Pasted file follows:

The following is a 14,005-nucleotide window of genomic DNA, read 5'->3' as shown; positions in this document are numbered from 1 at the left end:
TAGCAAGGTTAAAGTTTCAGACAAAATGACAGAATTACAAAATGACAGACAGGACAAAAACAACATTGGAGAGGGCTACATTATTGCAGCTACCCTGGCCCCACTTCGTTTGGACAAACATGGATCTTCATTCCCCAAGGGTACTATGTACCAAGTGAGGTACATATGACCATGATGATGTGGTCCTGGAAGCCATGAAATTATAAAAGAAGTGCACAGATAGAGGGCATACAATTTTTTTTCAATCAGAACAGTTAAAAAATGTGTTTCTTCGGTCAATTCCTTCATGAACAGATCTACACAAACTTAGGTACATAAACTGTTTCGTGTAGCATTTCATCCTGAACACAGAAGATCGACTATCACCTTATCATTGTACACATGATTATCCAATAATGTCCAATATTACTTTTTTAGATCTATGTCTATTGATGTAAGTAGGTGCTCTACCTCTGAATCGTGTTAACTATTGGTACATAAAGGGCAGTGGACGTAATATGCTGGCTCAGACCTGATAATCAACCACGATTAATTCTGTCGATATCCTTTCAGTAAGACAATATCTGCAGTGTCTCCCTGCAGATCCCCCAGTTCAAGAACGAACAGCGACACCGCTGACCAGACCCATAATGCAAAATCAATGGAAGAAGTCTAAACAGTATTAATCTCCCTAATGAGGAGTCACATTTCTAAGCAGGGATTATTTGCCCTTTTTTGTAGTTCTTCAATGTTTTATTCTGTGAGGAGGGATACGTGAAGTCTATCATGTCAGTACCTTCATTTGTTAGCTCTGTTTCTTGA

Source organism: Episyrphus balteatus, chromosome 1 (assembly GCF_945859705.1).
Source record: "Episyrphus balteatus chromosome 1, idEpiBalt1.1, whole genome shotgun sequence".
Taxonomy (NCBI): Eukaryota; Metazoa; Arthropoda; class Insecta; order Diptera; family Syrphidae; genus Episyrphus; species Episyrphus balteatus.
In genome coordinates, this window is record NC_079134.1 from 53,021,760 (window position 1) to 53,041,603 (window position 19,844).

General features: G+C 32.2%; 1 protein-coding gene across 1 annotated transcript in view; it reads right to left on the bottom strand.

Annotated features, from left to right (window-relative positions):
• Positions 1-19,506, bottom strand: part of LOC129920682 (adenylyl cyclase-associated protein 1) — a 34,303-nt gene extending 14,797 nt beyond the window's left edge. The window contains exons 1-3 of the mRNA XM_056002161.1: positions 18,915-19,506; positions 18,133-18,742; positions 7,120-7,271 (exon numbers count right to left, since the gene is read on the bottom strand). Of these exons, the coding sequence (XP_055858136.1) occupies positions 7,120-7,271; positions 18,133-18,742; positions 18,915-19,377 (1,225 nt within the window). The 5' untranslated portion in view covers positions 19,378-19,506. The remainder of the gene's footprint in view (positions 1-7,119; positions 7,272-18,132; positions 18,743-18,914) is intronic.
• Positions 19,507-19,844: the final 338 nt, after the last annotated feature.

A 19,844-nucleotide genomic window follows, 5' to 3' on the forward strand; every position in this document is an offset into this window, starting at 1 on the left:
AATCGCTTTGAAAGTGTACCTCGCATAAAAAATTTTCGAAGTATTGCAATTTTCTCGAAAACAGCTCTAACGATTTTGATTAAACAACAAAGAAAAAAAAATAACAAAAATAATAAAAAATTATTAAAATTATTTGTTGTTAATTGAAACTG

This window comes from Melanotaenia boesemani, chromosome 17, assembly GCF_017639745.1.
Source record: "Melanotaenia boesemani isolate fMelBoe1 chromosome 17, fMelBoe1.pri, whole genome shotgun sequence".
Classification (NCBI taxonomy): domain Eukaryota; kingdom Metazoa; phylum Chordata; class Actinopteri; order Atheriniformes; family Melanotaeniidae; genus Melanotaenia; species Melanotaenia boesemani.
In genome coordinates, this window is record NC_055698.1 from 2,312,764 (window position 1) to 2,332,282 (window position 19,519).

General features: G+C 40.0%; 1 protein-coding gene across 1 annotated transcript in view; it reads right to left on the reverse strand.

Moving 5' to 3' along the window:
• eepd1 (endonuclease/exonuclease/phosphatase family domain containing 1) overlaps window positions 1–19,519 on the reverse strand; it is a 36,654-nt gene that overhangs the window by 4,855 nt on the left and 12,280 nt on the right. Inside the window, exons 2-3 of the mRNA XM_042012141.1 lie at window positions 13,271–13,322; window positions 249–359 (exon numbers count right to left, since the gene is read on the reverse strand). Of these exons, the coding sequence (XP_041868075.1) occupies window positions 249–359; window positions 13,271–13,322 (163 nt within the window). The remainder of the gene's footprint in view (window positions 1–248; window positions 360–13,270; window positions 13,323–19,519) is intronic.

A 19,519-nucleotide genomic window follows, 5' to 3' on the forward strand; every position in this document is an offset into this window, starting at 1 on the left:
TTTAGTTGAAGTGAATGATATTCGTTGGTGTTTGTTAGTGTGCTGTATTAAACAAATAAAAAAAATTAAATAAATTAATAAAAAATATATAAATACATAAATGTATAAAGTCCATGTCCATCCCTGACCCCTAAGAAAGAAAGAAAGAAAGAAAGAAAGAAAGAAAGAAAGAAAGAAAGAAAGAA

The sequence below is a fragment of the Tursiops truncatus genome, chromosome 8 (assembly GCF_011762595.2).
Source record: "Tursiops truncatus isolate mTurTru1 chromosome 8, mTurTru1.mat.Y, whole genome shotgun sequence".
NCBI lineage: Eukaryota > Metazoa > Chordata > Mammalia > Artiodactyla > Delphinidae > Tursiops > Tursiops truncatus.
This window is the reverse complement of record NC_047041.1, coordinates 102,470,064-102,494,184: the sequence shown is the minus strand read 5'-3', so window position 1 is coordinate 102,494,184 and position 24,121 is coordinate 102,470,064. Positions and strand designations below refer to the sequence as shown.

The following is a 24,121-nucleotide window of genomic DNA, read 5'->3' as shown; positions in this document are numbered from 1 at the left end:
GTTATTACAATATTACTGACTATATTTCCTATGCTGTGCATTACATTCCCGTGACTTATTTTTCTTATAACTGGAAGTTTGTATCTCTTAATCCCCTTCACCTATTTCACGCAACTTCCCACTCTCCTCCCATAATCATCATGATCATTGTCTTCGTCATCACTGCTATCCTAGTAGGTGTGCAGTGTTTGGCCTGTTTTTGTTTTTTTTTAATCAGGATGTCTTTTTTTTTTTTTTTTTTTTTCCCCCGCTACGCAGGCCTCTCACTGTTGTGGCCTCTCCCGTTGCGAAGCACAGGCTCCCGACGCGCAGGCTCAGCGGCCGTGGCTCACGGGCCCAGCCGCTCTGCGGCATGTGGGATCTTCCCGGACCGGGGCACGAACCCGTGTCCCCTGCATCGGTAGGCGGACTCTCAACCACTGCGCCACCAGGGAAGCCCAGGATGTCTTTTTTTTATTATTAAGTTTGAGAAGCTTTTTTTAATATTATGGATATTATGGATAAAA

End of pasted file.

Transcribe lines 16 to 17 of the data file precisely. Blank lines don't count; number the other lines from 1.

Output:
In genome coordinates, this window is record NC_055698.1 from 2,312,764 (window position 1) to 2,332,282 (window position 19,519).

General features: G+C 40.0%; 1 protein-coding gene across 1 annotated transcript in view; it reads right to left on the reverse strand.